Brothers take Honor Flight

Published 3:30 am Saturday, October 8, 2011

Ralph and Leon Burnham visited the Korean War Memorial during their Honor Flight trip last week.

Leon and Ralph Burnham rose before dawn last week to start a 23-hour whirlwind trip to the nation’s capital as part of a group of 50 veterans from around the region.
The brothers, who served in different branches of the military, took part in the trip sponsored by the Honor Flight Network.
“Every part of the trip was wonderful,” Ralph said. “When we go to the Pensacola (Fla.) airport, we were greeted by people who were there to see us off. The commercial flight took us to Atlanta and there were people there to greet us, too. The pilot announced to everyone on the plane that the Honor Flight group was on board. We got a big round of applause from the other people on the plane.”
Leon said his first of many emotional moments on the trip came when the plane touched down in Atlanta.
“There were fire trucks on either side of the plane spraying water as we touched down,” Leon said. “As a fireman of 36 years, I was getting a double dose by being honored by the fire department and being on the trip.”
The trip, coordinated by the Covington Region Honor Flight organization, took the honored soldiers to Washington, D.C., where a tour of the city and national monuments was the main focus.
“I didn’t know that I was going to be able to go on the trip at first,” Ralph said. “When I was told I could go I got really excited. There were some Veterans with us that were as old as 90. It was an enjoyable trip and we had a wonderful day. I was glad to be accepted.”
Leon said the honor and respect shown to all of the veterans while in Washington, D.C., was something he couldn’t have imagined.
“This was a mission of nothing but joy,” Leon said. “There are no words in my vocabulary to express the joy we had on this trip. It was amazing to see how people who want to be free indulged in the freedom we have that a lot of other countries don’t have.”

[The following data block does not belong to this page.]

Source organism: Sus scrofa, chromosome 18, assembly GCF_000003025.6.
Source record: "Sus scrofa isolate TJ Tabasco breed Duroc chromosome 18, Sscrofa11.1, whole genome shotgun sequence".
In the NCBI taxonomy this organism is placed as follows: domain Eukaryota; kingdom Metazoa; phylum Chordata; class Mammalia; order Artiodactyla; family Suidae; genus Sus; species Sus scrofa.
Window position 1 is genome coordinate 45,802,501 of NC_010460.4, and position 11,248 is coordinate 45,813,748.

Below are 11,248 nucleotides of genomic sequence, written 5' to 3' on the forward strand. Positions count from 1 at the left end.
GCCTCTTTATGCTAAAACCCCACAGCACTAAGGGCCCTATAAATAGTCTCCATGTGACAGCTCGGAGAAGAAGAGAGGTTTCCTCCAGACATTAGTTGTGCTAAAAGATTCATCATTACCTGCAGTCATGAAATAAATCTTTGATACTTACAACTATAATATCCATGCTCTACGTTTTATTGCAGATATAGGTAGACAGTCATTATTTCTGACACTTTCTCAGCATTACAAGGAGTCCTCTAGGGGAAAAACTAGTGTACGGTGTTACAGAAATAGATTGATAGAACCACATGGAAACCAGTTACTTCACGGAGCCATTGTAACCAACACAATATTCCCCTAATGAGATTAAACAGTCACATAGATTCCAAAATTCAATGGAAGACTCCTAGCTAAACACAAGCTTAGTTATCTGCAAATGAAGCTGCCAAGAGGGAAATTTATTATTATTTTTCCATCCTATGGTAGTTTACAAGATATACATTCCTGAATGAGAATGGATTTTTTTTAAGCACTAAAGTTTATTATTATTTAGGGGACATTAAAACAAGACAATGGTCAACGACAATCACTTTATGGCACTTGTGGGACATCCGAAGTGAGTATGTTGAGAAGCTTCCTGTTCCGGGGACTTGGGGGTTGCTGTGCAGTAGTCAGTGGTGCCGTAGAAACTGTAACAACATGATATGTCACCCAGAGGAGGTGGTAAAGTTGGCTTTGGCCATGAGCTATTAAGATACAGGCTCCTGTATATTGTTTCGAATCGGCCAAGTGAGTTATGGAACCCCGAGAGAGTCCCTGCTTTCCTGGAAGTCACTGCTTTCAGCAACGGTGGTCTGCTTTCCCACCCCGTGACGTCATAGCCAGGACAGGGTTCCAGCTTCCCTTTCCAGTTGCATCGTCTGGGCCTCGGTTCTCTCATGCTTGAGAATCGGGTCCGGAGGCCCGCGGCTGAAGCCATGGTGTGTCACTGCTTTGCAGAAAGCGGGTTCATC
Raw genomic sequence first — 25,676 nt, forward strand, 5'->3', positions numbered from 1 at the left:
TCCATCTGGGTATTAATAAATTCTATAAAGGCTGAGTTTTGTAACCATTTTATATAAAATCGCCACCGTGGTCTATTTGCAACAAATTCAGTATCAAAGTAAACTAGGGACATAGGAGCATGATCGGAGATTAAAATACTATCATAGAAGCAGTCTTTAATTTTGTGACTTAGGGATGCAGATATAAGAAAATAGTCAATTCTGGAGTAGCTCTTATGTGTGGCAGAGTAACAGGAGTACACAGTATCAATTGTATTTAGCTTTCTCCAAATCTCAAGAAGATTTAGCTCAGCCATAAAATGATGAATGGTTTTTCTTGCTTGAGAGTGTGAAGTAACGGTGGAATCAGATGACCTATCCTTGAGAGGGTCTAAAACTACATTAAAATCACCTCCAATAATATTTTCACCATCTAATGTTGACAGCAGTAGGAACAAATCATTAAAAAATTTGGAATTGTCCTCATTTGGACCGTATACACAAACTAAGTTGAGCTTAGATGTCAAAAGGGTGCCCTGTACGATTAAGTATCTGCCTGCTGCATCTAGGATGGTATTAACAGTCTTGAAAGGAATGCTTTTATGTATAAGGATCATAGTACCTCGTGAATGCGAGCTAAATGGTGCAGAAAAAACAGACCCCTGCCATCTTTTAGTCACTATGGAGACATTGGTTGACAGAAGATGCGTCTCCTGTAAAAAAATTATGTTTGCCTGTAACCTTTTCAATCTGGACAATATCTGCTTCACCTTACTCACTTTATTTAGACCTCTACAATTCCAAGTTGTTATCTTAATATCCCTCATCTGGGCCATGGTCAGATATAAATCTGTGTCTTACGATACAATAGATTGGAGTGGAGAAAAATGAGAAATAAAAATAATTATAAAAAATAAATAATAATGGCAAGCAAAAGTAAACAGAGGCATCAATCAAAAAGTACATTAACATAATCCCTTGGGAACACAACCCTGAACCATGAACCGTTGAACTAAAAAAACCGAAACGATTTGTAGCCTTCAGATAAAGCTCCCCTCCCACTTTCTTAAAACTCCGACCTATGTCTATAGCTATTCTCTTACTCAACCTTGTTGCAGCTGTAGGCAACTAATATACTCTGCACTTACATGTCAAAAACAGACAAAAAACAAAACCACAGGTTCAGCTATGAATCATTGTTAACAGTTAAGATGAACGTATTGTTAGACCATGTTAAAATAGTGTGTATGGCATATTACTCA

Tourists from around the world were mingling with the soldiers on the Honor Flight trip with many taking the opportunity to speak with and have photos made with the soldiers on hand, Leon said.
“It was like little lightning bugs with so many flashes going off and people taking pictures,” Leon said. “We were asked so questions and had so many people wanting to have their picture made with us. There were people coming up wanting to shake your hand or give you a hug. It was very emotional.”
Both Burnhams said the visit to Arlington National Cemetery was an emotional point in the trip.
“To see the guard at the Tomb of the Unknown Soldier was very emotional,” Leon said. “Their precise movements and the way they showed honor to us as we watched was wonderful. The guards walk 21 steps each way in front of the tomb and it was a beautiful thing. It’s wonderful to know that we live in a country that will honor those who guard that tomb.”
Ralph said the laying of a wreath was conducted while the Honor Flight group was present.
“They don’t do that every day,” Ralph said. “It was beautiful and we were lucky to be able to see that take place.”
As the two made their way back to Brewton by way of Atlanta and Andalusia, the whirlwind tour registered a sense of pride and honor.
“I was choked up with emotion just about the whole time,” Leon said. “It was an honor to be shown the respect that we were shown during the whole trip. The people we met along the way were respectful and curious about our service. They had they heart, mind and soul together while we were being honored.”
Ralph’s experience gave him a sense of gratitude for being included in the experience.
“I was just glad to be accepted,” Ralph said. “To experience it all was really good. It was just a wonderful day.”
Leon Burnham served as a Marine and in the Air Force during his time in the military. He served during World War II.
Ralph Burnham served in the U.S. Army during the Korean War. He spent much of his military time in Ft. Benning, Ga., and Ft. Jackson, S.C.
Honor Flight Network is a non-profit organization created solely to honor America’s veterans for all their sacrifices. The network transports veterans to Washington, D.C., to visit and reflect at their memorials. Top priority is given to the senior veterans – World War II survivors, along with those other veterans who may be terminally ill. For details about the Network, visit

Email newsletter signup